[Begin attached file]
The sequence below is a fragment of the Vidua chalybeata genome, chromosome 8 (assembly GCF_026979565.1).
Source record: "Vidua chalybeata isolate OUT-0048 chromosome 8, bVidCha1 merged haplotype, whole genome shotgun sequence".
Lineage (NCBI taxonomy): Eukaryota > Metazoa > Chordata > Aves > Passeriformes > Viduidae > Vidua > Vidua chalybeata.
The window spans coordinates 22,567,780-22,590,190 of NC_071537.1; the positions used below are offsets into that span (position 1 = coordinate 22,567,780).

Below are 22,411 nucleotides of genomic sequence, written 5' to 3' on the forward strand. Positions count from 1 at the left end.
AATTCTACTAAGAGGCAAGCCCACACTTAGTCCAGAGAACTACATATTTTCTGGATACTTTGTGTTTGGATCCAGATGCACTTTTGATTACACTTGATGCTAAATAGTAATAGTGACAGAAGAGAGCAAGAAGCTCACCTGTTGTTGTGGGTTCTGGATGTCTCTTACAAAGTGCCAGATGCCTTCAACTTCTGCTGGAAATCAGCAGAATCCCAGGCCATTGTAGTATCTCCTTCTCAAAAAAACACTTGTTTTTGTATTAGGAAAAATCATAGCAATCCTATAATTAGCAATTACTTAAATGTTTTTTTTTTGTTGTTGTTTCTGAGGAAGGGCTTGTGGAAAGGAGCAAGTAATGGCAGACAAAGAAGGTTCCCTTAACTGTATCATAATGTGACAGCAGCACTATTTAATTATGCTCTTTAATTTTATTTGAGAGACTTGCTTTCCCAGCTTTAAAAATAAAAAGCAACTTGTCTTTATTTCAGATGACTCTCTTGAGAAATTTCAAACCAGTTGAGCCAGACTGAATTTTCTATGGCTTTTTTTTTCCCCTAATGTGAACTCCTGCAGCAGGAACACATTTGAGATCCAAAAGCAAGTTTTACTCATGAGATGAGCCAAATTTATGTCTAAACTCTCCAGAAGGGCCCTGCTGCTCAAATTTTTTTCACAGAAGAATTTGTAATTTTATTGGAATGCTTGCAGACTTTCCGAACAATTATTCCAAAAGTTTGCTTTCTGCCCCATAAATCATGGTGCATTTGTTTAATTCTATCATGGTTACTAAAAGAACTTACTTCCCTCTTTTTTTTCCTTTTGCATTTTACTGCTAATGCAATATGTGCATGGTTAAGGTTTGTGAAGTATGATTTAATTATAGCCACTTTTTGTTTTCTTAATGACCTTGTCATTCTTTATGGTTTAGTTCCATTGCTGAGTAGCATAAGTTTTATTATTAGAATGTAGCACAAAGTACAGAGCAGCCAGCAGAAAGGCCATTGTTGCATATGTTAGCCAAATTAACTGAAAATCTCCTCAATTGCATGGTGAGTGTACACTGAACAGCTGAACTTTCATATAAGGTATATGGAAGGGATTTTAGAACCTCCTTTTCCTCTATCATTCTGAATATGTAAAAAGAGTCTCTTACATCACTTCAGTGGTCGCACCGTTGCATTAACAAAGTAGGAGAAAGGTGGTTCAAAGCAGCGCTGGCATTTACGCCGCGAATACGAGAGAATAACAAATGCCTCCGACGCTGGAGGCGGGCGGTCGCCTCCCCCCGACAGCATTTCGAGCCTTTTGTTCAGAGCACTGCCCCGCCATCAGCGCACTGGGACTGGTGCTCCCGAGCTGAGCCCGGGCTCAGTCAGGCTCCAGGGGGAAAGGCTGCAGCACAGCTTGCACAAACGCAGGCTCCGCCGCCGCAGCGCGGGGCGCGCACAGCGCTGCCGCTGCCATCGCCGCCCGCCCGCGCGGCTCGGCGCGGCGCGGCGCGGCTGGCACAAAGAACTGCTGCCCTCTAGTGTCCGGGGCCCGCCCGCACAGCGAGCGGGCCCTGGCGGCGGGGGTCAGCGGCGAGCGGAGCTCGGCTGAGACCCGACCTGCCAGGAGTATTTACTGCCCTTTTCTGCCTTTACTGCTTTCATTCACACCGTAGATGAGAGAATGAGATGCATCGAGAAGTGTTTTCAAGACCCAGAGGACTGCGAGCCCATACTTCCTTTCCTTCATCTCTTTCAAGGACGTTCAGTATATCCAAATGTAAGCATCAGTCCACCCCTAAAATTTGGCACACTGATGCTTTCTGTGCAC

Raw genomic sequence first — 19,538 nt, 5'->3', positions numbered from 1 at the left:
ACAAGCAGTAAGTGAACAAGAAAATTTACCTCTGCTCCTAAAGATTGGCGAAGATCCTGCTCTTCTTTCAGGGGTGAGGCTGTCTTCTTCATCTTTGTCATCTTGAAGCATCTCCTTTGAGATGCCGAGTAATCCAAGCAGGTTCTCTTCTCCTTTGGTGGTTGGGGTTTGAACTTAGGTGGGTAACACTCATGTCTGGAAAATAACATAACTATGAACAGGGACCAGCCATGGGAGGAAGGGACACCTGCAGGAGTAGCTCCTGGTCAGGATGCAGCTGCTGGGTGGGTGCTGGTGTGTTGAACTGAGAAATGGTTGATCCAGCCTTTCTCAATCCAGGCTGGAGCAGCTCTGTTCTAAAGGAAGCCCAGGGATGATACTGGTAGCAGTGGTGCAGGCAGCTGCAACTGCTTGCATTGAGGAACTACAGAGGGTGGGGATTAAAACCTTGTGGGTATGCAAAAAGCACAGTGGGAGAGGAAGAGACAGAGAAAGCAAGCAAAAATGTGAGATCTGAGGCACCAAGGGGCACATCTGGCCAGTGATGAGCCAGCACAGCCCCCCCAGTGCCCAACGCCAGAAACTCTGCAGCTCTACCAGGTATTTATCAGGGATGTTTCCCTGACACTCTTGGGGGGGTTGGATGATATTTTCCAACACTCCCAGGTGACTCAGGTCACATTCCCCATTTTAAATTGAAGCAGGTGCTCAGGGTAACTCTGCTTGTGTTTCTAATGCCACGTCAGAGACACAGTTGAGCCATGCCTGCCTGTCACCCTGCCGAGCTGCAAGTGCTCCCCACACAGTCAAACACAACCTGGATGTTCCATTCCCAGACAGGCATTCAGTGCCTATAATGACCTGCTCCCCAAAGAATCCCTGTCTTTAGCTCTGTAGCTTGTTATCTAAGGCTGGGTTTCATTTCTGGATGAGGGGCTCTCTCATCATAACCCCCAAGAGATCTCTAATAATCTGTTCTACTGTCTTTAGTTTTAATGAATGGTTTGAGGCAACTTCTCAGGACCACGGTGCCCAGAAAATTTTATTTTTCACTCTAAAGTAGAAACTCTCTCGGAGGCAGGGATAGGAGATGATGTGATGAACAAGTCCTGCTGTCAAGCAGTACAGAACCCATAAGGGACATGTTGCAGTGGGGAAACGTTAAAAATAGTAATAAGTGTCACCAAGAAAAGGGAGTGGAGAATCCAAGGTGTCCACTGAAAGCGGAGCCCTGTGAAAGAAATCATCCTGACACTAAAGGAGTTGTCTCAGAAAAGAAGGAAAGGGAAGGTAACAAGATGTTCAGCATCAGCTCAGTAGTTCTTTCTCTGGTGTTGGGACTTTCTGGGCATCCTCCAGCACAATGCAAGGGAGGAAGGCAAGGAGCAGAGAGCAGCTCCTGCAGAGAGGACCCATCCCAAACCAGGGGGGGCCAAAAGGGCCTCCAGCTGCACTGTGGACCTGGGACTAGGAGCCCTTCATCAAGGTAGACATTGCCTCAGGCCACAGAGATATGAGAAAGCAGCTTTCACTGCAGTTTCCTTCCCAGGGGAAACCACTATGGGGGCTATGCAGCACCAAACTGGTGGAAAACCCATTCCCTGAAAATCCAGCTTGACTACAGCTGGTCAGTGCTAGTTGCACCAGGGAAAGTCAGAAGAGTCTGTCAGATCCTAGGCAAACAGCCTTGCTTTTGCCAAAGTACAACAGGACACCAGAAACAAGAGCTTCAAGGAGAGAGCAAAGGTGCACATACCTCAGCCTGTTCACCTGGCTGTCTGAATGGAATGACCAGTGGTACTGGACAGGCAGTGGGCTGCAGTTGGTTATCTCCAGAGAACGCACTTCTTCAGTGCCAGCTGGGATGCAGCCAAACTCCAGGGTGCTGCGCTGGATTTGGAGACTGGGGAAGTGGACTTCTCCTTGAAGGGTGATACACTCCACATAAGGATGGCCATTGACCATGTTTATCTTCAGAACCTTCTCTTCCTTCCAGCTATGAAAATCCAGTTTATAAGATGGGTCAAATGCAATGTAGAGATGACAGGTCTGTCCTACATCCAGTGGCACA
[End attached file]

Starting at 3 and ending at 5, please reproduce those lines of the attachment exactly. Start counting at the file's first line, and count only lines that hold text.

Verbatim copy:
Lineage (NCBI taxonomy): Eukaryota > Metazoa > Chordata > Aves > Passeriformes > Viduidae > Vidua > Vidua chalybeata.
The window spans coordinates 22,567,780-22,590,190 of NC_071537.1; the positions used below are offsets into that span (position 1 = coordinate 22,567,780).

Below are 22,411 nucleotides of genomic sequence, written 5' to 3' on the forward strand. Positions count from 1 at the left end.